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神経生化学セミナーのご案内/Neurochemistry Seminar Announcement

Seminar 1: "Neuronal selection and competition in memory formation: The role of
CREB"

Lecturer: Sheena Josselyn&s_comma; Ph.D.
Affiliation: Canada Research Chair in Molecular and Cellular Cognition&s_comma; Program
in Integrative Biology&s_comma; The Hospital for Sick Children Research Institute&s_comma;
Toronto
and Assistant Professor of Physiology&s_comma; University of Toronto&s_comma; Toronto&s_comma; Canada

Time: Feb 28th 2007 (Wed) 11:30~12:15
Place: Room 1303 (Seminar Room 5)&s_comma; 13th floor&s_comma; New Medical Research Building

Competition between neurons is necessary for refining neural circuits during
development and may be important for selecting which neurons participate in a
given memory in the adult brain. To examine neuronal selection and competition
during memory formation&s_comma; we manipulated CREB function in subsets of neurons.
Here we show that changes in relative CREB function bias the probability that
individual lateral amygdala neurons are recruited into a fear memory trace. Our
results suggest a competitive model underlying memory formation in which
eligible neurons are selected to participate in a memory trace as a function of
their relative CREB activity during learning.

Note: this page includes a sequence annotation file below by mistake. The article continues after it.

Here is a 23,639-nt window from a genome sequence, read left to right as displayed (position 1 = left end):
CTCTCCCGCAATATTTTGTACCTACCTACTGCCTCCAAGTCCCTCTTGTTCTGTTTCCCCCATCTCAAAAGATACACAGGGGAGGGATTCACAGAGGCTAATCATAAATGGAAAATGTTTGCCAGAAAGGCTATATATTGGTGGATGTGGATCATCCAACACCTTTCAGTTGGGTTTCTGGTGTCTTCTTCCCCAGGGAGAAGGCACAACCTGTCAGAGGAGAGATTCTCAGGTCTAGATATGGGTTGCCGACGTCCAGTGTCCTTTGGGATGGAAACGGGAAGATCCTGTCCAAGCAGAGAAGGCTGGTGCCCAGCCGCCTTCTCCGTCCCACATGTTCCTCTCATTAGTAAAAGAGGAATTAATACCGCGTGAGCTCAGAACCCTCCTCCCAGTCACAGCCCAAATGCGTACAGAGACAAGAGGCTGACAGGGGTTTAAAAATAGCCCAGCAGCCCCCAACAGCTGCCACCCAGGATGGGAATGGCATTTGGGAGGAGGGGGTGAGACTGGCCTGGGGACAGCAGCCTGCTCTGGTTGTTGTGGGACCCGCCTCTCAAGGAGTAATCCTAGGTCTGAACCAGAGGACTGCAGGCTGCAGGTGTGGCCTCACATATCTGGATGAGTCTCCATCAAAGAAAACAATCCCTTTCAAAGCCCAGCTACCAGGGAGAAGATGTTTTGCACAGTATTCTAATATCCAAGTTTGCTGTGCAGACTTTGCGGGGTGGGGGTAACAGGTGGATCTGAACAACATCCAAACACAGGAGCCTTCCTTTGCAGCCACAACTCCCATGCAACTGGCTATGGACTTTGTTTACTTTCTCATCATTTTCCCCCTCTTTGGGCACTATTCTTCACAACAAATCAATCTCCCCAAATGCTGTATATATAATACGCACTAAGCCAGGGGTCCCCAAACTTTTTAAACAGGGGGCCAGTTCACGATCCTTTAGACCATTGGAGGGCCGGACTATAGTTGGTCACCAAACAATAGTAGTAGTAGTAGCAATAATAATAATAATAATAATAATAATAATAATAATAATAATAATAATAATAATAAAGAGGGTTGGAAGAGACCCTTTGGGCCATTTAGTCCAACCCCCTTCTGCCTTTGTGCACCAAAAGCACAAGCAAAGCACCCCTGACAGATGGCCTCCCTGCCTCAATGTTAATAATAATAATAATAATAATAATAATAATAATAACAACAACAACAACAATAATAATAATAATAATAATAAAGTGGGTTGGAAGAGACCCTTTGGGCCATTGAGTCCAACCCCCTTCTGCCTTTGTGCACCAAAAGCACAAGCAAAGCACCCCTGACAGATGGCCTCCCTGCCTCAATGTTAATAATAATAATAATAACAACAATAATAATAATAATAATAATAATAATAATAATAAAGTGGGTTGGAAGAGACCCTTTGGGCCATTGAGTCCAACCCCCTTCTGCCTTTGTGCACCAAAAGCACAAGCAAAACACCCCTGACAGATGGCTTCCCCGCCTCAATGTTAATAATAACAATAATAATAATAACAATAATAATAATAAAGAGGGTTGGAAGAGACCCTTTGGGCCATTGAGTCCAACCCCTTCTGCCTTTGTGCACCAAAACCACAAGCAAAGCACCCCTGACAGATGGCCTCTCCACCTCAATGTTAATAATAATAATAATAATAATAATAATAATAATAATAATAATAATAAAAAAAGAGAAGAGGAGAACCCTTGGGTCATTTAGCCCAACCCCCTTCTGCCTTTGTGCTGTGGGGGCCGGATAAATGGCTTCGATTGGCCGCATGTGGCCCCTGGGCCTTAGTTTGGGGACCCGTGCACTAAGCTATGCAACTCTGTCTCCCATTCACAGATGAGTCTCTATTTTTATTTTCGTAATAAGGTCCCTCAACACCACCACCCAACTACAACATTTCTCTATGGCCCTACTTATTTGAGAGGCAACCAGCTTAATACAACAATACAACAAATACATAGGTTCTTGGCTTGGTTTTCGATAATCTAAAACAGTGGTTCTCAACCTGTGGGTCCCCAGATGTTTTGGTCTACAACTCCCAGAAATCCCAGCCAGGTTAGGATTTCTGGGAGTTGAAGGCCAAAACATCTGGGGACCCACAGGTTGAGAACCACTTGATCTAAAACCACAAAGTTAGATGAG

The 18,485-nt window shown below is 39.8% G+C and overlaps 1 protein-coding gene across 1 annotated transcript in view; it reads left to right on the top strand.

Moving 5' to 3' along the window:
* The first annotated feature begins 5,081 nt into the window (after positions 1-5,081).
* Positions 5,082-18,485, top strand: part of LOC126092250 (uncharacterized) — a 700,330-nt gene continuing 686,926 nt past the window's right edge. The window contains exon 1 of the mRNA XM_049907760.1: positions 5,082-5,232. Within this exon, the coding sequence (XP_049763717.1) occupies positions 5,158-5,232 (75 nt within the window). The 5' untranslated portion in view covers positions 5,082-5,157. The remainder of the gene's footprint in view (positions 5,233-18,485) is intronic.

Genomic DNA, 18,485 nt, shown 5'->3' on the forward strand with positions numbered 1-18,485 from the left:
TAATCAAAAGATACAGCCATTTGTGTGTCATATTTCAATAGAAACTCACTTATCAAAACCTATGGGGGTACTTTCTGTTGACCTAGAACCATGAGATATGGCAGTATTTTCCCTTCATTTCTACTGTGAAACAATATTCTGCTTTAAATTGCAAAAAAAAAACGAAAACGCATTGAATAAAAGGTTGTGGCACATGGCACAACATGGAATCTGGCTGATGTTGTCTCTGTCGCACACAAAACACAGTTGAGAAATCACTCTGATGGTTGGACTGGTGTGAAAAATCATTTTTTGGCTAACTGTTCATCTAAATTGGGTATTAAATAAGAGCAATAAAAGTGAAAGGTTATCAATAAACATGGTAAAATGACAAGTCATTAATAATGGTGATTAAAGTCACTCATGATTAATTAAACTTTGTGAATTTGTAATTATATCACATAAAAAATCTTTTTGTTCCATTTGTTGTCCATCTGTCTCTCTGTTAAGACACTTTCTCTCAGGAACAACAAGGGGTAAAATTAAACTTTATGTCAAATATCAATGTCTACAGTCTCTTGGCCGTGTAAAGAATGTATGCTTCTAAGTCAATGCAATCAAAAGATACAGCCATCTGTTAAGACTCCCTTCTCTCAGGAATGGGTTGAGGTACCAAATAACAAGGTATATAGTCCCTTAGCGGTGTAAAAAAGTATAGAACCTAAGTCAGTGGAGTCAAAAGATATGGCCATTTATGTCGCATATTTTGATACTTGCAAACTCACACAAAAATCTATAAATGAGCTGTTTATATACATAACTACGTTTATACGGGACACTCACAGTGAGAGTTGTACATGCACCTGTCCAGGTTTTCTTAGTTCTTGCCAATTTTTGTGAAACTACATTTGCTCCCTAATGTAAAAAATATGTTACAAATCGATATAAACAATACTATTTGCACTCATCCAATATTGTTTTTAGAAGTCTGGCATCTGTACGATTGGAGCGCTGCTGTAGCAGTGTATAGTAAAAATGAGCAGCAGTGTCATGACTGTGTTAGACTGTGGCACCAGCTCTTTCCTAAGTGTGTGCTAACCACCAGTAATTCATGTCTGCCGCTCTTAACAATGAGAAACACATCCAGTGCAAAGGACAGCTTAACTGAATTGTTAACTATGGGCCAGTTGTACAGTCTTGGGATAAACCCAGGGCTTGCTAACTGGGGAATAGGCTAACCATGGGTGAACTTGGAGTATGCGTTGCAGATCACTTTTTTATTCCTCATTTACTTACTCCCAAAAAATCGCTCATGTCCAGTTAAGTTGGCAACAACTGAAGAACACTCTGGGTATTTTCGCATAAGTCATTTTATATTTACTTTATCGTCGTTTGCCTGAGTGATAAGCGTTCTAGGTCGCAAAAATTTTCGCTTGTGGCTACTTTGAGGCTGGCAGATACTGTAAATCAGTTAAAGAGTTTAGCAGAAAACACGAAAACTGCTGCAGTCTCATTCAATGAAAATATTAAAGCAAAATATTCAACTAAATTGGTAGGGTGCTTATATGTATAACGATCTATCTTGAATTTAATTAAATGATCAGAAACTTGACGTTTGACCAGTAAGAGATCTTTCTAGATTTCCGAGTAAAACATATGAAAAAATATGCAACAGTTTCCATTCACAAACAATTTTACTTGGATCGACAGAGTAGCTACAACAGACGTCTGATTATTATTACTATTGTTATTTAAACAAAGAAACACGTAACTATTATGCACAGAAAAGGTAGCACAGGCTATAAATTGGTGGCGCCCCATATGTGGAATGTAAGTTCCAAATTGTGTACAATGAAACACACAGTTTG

Seminar 2: "Preferential incorporation of adult-generated granule cells into
spatial memory networks in the dentate gyrus"
Lecturer: Paul Frankland&s_comma; Ph.D.
Affiliation: Canada Research Chair in Cognitive Neurobiology&s_comma; Program in
Neurosciences and Mental Health&s_comma; The Hospital for Sick Children Research
Institute&s_comma; Toronto
and Assistant Professor of Physiology&s_comma; University of Toronto&s_comma; Toronto&s_comma; Canada

Time: Feb 28th 2007 (Wed) 12:15~13:00
Place: Room 1303 (Seminar Room 5)&s_comma; 13th floor&s_comma; New Medical Research Building

Throughout adulthood new neurons are continuously added to the dentate gyrus&s_comma; a
hippocampal sub-region that plays a critical role in spatial learning. However&s_comma;
whether or not these adult-generated granule cells become functionally
integrated into memory networks is not known. Our studies have used
immunohistochemical approaches to visualize the recruitment of new neurons into
circuits supporting water maze memory in intact animals. We show that as new
granule cells mature they are increasingly likely to be incorporated into
circuits supporting spatial memory in mice. By the time they are 4 weeks or
older they are more likely than existing granule cells to be recruited into
circuits supporting spatial memory. This preferential recruitment supports the
idea that new neurons make a unique contribution to memory processing in the
dentate gyrus.

Host: Haruhiko Bito&s_comma; Department of Neurochemistry (tel: 03-5841-3560)
Supported by Neuroscience Lecture Series&s_comma; Center for Integrated Brain Medical
Science&s_comma; a 21st Century COE Program from MEXT.

--
尾藤晴彦
東京大学大学院医学系研究科
脳神経医学専攻 神経生化学分野



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